Robert Finley is a classic late bloomer. As the title of his sophomore album for Dan Auerbach’s Easy Eye label suggests, he’s a “Sharecropper’s Son,” who grew up singing Gospel music in the church, playing guitar and acting as bandleader in an Army band while serving in the 70’s. A carpenter by trade, he was a street performer and played the church circuit as Brother Finley and the Gospel Sisters, he was determined to be legally blind in 2015, and retired from manual labor. That same year, he was discovered busking in Arkansas by a non-profit working with aging blues musicians, Music Maker Relief Foundation, and Finley released his debut album, Age Don’t Mean a Thing. Finley hooked up with Auerbach and the two collaborated on the 2017 release, Goin’ Platinum! In ’19, Finley sang his song, “Get It While You Can,” before being eliminated in in the semi-final stage of “America’s Got Talent,” and now he’s back with his third album.
Sharecropper’s Son gives Finley a chance to sing his biography, and tells “My Story” in song. In the opening track, “Souled Out On You,” Finley shows off his withery falsetto and his graceful soul singer chops, backed by solid horn section and Auerbach’s bluesy guitar solo. And in the best blues’ man tradition, Finley describes his hard knock life in a series of auto-biographical tales like the title track so that the fact that he’s not only survived but thrived can be a source of inspiration for others: “you can start dreaming too.” Being a “Sharecropper’s Son,” meant lots of hard work, but singing made that work bearable, for a “Country Child” who’s also a “Country Boy.” Together Finley and Auerbach, and the capable stable of blues players and soulful horns, make good American music together, and the result is soulful, solid, and punctuated by optimism. “All My Hope” closes the record, taking us back to church, where Finley has found strength to believe a joyful life is possible, and if that ever fails, he’ll still have the blues.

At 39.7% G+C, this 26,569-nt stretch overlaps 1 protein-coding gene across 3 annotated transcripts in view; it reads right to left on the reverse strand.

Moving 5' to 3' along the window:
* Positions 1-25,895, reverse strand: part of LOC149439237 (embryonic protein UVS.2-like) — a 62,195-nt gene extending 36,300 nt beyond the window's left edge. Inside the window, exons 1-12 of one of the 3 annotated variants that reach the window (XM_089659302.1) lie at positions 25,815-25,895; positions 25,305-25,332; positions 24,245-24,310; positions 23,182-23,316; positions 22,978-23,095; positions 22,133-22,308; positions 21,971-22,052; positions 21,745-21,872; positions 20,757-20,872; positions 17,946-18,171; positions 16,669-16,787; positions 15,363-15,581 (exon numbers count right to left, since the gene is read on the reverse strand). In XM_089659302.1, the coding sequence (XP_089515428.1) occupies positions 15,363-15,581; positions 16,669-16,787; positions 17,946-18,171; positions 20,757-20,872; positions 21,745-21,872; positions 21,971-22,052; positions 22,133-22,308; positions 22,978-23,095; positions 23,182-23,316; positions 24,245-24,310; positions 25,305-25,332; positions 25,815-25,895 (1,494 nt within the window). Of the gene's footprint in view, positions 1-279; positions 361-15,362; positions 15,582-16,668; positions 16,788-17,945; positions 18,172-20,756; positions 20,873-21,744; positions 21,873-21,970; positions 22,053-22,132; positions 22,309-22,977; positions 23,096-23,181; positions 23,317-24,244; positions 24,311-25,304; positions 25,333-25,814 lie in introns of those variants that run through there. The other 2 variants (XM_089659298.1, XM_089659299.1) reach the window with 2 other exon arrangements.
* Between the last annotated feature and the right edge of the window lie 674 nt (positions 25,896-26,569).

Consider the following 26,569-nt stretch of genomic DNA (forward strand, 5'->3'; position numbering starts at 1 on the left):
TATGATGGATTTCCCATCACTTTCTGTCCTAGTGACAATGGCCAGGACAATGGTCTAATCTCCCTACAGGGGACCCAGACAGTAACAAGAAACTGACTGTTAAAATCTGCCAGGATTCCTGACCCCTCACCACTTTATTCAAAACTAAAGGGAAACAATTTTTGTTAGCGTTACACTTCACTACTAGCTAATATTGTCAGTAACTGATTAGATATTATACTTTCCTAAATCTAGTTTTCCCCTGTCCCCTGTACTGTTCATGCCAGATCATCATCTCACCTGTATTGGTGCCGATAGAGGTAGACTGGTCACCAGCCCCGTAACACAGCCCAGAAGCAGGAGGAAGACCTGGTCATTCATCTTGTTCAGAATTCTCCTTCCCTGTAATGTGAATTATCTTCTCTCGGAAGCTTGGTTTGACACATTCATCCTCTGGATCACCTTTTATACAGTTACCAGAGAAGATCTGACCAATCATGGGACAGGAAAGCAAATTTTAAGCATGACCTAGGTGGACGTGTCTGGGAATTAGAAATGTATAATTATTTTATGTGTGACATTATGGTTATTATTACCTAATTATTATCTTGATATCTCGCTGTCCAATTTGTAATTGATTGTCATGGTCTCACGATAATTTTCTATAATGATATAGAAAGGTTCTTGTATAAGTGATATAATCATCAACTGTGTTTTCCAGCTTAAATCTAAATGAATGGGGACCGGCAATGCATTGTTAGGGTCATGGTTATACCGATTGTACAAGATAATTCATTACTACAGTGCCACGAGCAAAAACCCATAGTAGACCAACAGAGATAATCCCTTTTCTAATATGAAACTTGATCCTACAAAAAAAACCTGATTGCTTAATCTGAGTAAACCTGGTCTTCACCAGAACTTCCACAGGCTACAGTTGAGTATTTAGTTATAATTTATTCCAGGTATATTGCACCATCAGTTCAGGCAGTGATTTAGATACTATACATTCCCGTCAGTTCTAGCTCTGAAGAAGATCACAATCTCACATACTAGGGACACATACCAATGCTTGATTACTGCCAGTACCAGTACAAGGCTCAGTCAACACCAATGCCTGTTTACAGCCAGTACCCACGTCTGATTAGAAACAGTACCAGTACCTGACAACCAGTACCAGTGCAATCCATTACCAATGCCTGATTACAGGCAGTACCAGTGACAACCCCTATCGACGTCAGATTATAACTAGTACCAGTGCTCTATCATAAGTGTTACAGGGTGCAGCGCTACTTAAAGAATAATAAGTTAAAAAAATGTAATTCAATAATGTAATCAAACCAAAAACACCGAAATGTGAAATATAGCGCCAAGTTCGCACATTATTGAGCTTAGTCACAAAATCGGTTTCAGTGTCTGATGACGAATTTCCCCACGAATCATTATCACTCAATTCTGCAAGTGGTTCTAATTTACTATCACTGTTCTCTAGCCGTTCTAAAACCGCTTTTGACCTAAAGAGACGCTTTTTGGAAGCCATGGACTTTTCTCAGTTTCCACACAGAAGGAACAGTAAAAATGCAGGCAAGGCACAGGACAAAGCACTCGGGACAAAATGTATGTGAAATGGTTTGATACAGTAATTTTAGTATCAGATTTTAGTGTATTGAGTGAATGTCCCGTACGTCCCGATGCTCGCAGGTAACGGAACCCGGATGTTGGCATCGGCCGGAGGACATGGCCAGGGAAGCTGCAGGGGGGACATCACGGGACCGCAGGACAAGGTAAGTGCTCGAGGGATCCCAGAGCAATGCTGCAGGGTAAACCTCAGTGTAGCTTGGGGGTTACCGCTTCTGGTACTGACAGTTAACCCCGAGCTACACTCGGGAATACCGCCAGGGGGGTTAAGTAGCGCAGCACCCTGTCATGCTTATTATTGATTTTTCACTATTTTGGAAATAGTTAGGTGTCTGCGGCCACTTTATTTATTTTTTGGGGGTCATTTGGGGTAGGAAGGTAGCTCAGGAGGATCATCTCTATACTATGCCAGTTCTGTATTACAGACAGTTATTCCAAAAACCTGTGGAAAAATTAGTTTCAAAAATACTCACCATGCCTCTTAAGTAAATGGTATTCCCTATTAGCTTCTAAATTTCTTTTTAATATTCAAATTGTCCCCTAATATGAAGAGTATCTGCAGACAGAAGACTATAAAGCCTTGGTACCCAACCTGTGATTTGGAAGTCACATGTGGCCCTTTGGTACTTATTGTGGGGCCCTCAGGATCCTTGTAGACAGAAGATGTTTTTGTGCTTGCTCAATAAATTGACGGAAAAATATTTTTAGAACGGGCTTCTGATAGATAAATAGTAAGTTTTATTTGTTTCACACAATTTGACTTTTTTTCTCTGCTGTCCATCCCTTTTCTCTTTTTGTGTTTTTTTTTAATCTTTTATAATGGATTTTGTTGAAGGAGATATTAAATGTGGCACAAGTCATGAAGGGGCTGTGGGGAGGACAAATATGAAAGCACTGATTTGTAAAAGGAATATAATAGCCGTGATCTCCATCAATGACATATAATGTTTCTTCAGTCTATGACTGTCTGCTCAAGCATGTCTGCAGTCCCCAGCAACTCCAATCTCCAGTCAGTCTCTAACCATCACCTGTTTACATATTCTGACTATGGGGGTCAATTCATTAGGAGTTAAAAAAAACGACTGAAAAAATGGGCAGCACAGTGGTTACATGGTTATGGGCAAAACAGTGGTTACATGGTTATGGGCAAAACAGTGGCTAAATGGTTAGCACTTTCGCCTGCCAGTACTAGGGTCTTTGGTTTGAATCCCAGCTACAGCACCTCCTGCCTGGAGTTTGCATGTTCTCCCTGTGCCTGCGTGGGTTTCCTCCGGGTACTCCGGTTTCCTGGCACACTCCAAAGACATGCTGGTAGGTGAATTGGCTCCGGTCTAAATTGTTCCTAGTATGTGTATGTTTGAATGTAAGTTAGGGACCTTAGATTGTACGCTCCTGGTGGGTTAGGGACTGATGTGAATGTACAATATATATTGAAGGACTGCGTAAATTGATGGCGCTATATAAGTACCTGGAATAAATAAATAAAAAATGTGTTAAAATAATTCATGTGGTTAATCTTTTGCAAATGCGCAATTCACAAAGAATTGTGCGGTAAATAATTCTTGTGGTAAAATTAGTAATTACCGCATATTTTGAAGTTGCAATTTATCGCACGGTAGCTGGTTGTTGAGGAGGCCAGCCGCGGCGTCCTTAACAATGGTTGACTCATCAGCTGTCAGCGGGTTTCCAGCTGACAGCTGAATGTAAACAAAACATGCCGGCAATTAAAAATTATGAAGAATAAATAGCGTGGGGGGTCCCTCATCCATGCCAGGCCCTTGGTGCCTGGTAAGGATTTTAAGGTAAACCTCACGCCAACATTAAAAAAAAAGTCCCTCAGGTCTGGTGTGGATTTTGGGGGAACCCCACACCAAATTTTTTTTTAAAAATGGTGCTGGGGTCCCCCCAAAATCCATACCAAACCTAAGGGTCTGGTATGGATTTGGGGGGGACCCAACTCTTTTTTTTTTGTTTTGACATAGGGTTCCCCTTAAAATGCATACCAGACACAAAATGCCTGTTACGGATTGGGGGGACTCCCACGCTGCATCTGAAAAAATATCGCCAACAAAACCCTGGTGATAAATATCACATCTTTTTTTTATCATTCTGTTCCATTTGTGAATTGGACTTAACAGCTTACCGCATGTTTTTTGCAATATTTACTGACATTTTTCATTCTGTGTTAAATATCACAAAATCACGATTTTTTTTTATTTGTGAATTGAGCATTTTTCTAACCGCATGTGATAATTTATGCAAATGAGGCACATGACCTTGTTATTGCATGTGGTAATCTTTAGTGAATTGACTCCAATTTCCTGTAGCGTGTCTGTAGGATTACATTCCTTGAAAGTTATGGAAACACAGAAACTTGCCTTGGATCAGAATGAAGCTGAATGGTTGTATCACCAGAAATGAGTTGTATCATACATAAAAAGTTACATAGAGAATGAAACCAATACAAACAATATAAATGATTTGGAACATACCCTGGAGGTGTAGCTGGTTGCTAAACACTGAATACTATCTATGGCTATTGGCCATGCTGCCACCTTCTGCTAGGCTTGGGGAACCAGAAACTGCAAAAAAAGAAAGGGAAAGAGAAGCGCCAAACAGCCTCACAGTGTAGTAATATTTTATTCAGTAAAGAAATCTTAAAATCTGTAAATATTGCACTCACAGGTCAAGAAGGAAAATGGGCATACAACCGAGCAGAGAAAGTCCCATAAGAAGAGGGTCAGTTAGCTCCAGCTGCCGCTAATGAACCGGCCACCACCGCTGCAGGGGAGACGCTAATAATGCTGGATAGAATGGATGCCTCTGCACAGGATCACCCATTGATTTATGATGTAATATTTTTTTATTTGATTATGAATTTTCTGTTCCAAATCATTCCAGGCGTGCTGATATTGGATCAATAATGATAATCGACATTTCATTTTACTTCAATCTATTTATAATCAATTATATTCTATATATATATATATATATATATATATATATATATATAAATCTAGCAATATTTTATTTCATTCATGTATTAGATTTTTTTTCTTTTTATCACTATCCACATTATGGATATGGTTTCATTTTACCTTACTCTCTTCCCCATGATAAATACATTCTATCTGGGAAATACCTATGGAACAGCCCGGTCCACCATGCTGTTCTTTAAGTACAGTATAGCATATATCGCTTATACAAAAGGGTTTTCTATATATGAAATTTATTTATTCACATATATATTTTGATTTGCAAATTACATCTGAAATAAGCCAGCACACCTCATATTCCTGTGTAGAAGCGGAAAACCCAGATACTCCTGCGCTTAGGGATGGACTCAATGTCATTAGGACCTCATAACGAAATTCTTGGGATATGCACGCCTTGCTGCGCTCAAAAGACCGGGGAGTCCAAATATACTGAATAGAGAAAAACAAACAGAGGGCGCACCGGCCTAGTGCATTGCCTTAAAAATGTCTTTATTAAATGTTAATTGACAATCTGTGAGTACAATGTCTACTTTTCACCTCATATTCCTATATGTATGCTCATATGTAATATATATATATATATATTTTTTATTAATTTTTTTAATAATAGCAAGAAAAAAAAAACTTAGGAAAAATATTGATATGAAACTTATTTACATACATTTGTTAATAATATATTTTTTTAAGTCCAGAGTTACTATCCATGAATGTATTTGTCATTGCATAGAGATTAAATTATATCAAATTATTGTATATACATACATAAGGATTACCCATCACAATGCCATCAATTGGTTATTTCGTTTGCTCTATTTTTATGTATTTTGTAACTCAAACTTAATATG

Key Tracks: “Souled Out On You” / “Country Child” / “Sharecropper’s Son”